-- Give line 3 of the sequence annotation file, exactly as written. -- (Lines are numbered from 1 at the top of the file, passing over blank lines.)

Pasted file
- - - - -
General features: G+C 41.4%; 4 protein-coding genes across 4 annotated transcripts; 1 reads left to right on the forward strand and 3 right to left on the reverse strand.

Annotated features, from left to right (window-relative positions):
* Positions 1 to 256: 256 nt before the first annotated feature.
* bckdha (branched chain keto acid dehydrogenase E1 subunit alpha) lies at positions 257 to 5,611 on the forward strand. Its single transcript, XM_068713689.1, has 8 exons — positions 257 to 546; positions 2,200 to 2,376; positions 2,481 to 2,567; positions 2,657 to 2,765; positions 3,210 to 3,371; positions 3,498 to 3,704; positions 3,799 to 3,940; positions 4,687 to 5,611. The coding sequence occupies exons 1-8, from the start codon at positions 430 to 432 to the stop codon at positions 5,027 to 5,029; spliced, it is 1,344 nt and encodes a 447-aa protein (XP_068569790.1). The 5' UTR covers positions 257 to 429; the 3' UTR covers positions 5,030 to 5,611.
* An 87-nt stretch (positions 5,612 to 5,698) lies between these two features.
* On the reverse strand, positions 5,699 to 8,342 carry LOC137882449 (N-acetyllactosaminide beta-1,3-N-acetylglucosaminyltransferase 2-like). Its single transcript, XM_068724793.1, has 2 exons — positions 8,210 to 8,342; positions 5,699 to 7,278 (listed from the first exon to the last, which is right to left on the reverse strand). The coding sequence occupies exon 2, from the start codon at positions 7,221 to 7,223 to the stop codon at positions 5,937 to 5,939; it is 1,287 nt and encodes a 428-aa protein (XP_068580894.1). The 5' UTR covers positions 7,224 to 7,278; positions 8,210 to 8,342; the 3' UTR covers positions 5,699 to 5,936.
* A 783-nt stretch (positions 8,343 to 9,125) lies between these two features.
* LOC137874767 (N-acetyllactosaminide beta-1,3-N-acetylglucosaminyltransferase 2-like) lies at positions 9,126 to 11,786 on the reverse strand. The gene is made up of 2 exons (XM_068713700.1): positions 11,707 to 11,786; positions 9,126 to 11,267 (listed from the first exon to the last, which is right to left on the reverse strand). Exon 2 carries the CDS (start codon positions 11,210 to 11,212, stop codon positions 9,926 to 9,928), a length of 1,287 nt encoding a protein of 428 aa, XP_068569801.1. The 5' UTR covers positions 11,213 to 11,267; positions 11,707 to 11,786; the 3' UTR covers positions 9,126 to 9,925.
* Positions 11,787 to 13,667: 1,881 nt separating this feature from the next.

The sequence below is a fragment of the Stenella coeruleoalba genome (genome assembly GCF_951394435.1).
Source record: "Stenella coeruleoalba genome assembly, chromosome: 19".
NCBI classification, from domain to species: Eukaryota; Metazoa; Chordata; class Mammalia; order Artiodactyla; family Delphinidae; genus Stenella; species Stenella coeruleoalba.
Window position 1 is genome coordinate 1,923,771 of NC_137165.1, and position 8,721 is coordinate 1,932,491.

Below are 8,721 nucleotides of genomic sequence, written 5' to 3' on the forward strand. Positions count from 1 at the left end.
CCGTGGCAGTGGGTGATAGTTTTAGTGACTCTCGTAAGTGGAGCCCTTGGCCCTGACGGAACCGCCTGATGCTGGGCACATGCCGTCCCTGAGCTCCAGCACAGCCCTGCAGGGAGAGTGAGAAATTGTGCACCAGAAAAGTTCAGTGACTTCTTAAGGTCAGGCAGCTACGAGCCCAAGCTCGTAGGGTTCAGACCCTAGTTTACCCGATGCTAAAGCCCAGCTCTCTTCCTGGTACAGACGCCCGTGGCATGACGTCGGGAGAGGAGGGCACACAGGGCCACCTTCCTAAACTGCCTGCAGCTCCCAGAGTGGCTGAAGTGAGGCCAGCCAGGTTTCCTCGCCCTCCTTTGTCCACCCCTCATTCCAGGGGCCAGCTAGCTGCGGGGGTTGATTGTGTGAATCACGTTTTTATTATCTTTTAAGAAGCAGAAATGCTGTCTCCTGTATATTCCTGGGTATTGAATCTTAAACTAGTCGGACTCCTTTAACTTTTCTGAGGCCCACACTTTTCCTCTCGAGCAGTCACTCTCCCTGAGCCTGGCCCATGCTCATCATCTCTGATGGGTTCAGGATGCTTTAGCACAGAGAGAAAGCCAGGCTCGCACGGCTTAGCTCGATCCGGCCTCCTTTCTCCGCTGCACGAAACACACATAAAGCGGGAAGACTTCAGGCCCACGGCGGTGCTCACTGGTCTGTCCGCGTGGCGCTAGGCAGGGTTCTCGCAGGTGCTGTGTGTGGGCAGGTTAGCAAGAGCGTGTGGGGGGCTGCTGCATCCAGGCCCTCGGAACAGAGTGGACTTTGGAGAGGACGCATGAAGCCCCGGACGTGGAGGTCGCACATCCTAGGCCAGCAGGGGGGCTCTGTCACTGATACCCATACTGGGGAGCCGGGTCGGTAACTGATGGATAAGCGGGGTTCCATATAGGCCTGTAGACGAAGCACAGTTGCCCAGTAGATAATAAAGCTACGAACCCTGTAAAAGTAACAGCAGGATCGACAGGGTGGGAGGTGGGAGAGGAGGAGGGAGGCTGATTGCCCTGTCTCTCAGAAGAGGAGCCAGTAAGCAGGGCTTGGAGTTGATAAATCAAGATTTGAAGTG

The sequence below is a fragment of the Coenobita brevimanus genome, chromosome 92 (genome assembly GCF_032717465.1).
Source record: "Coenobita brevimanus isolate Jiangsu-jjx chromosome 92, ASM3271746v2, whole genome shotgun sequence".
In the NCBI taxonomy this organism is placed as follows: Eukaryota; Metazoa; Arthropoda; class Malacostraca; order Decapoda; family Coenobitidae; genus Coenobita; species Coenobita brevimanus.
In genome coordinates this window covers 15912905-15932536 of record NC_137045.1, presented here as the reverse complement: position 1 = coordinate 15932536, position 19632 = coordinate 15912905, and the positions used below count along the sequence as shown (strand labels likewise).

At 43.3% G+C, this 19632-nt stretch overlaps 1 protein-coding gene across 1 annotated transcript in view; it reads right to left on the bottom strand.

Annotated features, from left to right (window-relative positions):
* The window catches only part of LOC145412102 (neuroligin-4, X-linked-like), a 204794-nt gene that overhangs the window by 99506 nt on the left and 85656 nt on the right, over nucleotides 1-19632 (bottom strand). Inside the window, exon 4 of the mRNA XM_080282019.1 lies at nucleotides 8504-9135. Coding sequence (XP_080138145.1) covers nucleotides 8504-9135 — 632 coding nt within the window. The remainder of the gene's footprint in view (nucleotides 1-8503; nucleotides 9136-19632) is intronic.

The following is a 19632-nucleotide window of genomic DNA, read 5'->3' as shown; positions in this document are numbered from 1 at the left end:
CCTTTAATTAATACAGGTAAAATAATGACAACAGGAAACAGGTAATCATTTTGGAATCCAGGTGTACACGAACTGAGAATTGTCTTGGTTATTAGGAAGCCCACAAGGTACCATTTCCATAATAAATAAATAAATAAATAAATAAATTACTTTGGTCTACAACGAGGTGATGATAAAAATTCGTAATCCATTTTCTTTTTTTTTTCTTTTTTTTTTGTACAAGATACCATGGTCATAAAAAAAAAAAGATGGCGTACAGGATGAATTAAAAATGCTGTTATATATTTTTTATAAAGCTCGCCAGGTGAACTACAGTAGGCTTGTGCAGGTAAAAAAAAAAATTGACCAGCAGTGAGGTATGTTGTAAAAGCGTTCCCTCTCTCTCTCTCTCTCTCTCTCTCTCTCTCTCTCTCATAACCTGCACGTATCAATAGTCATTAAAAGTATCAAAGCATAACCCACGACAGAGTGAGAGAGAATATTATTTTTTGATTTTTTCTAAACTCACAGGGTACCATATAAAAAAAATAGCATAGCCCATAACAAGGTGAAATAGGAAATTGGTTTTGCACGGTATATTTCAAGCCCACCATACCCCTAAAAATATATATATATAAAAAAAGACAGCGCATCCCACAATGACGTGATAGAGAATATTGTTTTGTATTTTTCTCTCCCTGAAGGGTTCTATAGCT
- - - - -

* Positions 1 to 256: 256 nt before the first annotated feature.